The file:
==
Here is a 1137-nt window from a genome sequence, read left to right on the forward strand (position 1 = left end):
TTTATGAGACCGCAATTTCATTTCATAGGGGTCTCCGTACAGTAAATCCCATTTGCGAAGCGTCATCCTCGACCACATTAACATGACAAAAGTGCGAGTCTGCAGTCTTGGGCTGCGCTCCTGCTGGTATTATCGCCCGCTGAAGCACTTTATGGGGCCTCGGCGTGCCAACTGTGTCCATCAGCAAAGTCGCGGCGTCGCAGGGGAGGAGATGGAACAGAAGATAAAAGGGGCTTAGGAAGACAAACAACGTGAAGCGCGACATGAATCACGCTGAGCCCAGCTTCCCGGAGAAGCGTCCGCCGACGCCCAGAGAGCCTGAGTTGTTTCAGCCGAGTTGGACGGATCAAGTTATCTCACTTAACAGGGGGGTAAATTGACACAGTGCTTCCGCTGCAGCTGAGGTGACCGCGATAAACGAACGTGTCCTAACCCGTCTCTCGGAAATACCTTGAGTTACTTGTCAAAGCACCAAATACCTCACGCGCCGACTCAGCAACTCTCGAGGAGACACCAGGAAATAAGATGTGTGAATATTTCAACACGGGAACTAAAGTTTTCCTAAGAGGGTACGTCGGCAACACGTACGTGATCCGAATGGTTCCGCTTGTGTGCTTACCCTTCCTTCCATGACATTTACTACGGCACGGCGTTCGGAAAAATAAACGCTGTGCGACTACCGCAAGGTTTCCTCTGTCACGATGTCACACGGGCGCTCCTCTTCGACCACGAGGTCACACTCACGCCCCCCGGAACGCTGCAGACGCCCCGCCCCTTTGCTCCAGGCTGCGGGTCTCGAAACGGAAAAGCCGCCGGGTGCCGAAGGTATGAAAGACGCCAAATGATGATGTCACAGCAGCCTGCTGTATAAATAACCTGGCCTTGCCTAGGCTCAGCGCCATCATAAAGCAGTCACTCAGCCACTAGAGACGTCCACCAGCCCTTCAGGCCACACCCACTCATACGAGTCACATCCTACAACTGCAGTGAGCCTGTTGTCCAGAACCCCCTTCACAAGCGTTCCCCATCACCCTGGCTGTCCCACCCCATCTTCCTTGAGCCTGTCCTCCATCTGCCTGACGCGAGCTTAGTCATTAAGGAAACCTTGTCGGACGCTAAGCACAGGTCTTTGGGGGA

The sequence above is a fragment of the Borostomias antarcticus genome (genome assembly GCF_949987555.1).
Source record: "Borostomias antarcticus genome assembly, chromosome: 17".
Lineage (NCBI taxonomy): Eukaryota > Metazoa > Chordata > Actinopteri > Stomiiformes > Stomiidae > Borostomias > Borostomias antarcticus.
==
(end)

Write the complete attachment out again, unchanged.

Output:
Here is a 1137-nt window from a genome sequence, read left to right on the forward strand (position 1 = left end):
TTTATGAGACCGCAATTTCATTTCATAGGGGTCTCCGTACAGTAAATCCCATTTGCGAAGCGTCATCCTCGACCACATTAACATGACAAAAGTGCGAGTCTGCAGTCTTGGGCTGCGCTCCTGCTGGTATTATCGCCCGCTGAAGCACTTTATGGGGCCTCGGCGTGCCAACTGTGTCCATCAGCAAAGTCGCGGCGTCGCAGGGGAGGAGATGGAACAGAAGATAAAAGGGGCTTAGGAAGACAAACAACGTGAAGCGCGACATGAATCACGCTGAGCCCAGCTTCCCGGAGAAGCGTCCGCCGACGCCCAGAGAGCCTGAGTTGTTTCAGCCGAGTTGGACGGATCAAGTTATCTCACTTAACAGGGGGGTAAATTGACACAGTGCTTCCGCTGCAGCTGAGGTGACCGCGATAAACGAACGTGTCCTAACCCGTCTCTCGGAAATACCTTGAGTTACTTGTCAAAGCACCAAATACCTCACGCGCCGACTCAGCAACTCTCGAGGAGACACCAGGAAATAAGATGTGTGAATATTTCAACACGGGAACTAAAGTTTTCCTAAGAGGGTACGTCGGCAACACGTACGTGATCCGAATGGTTCCGCTTGTGTGCTTACCCTTCCTTCCATGACATTTACTACGGCACGGCGTTCGGAAAAATAAACGCTGTGCGACTACCGCAAGGTTTCCTCTGTCACGATGTCACACGGGCGCTCCTCTTCGACCACGAGGTCACACTCACGCCCCCCGGAACGCTGCAGACGCCCCGCCCCTTTGCTCCAGGCTGCGGGTCTCGAAACGGAAAAGCCGCCGGGTGCCGAAGGTATGAAAGACGCCAAATGATGATGTCACAGCAGCCTGCTGTATAAATAACCTGGCCTTGCCTAGGCTCAGCGCCATCATAAAGCAGTCACTCAGCCACTAGAGACGTCCACCAGCCCTTCAGGCCACACCCACTCATACGAGTCACATCCTACAACTGCAGTGAGCCTGTTGTCCAGAACCCCCTTCACAAGCGTTCCCCATCACCCTGGCTGTCCCACCCCATCTTCCTTGAGCCTGTCCTCCATCTGCCTGACGCGAGCTTAGTCATTAAGGAAACCTTGTCGGACGCTAAGCACAGGTCTTTGGGGGA

The sequence above is a fragment of the Borostomias antarcticus genome (genome assembly GCF_949987555.1).
Source record: "Borostomias antarcticus genome assembly, chromosome: 17".
Lineage (NCBI taxonomy): Eukaryota > Metazoa > Chordata > Actinopteri > Stomiiformes > Stomiidae > Borostomias > Borostomias antarcticus.